What is cork?How it made of?
Cork oak is an astonishing tree, very long-lived and with an
enormous capacity for regeneration. It can live up to 200 years,
despite its bark being stripped around 16 times during its
lifetime, at nine-year intervals. So each time cork is harvested,
the tree is not killed and cork products are recyclable and
reusable making cork a perfectly sustainable.
Once the tree reaches a minimum age of 25 (some say 45 even) years
the cork bark is not good quality and so is not harvested. At
harvesting age, the bark is stripped from the tree with an axe by a
skilled cork worker in uniform sheets and taken by the truckload to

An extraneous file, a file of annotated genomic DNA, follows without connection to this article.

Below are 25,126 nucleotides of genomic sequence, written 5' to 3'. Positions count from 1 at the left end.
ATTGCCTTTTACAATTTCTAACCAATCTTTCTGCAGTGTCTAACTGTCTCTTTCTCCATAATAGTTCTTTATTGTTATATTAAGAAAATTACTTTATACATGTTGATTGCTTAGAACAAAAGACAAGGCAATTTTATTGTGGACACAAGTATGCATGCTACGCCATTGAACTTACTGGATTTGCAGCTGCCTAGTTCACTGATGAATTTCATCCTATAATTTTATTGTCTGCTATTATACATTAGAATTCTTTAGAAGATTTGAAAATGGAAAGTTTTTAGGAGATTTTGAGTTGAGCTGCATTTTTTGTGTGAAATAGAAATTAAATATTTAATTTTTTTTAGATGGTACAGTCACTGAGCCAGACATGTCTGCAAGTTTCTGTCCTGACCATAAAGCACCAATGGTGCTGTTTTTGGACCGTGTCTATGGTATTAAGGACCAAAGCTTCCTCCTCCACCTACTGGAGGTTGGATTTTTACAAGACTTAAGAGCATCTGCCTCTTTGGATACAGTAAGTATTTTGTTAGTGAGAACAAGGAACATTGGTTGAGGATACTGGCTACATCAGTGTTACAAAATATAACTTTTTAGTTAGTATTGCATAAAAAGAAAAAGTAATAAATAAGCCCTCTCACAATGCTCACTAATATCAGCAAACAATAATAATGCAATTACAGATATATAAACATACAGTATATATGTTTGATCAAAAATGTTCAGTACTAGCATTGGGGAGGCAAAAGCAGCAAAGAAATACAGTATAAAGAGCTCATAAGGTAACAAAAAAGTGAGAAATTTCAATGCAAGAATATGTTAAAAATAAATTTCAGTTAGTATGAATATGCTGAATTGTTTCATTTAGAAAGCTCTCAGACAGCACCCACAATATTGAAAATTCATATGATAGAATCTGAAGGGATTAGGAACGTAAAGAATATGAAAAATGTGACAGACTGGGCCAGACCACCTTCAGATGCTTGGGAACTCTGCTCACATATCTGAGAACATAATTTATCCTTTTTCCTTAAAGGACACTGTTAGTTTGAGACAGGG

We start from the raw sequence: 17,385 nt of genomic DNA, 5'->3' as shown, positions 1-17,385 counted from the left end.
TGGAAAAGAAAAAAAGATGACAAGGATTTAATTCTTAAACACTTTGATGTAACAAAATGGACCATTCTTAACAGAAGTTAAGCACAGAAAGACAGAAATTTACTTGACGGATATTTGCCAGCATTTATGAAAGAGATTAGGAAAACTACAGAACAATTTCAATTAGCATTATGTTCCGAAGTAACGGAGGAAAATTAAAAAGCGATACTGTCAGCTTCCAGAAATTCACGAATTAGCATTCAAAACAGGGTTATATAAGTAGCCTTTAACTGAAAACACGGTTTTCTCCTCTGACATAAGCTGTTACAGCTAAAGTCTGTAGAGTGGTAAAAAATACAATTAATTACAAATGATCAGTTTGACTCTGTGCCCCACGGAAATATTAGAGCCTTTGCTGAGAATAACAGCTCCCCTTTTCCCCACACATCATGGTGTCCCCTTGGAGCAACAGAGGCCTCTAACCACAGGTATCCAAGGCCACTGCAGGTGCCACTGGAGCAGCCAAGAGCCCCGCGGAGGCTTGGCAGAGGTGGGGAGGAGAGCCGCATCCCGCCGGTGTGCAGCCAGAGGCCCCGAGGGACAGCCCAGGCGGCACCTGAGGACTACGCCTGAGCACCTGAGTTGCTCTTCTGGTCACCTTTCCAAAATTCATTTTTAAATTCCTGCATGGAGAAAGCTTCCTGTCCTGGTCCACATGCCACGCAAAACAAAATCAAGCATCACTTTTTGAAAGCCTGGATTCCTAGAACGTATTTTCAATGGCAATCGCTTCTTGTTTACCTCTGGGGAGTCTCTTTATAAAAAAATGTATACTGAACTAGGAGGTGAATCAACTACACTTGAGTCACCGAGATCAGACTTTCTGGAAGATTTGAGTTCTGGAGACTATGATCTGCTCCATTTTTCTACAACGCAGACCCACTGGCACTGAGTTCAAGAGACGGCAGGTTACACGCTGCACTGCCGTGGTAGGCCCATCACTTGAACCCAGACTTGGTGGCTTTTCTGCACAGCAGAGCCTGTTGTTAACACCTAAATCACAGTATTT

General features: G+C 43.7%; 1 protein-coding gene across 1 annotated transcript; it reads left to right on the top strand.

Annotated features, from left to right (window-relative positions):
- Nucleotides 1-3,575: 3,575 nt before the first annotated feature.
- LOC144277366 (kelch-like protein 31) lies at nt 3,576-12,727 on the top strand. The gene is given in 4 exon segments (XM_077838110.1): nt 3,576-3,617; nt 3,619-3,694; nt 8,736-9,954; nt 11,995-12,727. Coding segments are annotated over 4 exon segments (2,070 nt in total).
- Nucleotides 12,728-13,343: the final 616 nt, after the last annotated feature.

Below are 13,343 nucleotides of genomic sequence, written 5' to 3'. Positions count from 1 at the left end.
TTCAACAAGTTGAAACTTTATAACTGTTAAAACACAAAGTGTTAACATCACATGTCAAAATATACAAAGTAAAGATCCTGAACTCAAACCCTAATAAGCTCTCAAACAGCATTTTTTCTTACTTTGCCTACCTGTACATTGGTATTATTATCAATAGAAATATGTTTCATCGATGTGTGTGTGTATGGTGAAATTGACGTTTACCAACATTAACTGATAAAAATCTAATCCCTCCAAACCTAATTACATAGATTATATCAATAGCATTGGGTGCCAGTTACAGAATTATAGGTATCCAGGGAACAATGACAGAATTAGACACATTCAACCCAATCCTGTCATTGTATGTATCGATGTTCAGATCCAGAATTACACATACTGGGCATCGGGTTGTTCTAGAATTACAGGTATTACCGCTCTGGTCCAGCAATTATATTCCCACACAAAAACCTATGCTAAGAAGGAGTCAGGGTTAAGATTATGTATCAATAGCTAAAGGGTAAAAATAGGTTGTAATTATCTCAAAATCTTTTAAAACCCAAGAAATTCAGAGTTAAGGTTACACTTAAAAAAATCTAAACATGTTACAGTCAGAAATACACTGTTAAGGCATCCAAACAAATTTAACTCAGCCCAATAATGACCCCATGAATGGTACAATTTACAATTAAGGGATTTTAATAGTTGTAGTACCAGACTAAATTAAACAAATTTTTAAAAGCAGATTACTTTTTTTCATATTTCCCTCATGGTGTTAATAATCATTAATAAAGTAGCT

the factory. When the tree has been harvested a number is painted
on the tree with a special paint that will remain for 10 years to
let the workers know which trees are ready.
Once in the factory the cork sheets are boiled in water to break
down the cell structure and make the bark easier to work with. Once
dried the cork is shave from the top in very thin sheets similar to
the width of tissue paper. In this state it is transparent. This is
the top layer of cork fabric and it is glued to the fabric backing
which is most commonly a cotton/polyester blend that is the same
shade as the cork. These sheets of cork "tissue paper" are placed
together like patch work on the fabric and this is the reason for
the various colors and patterns seen on the fabric when viewing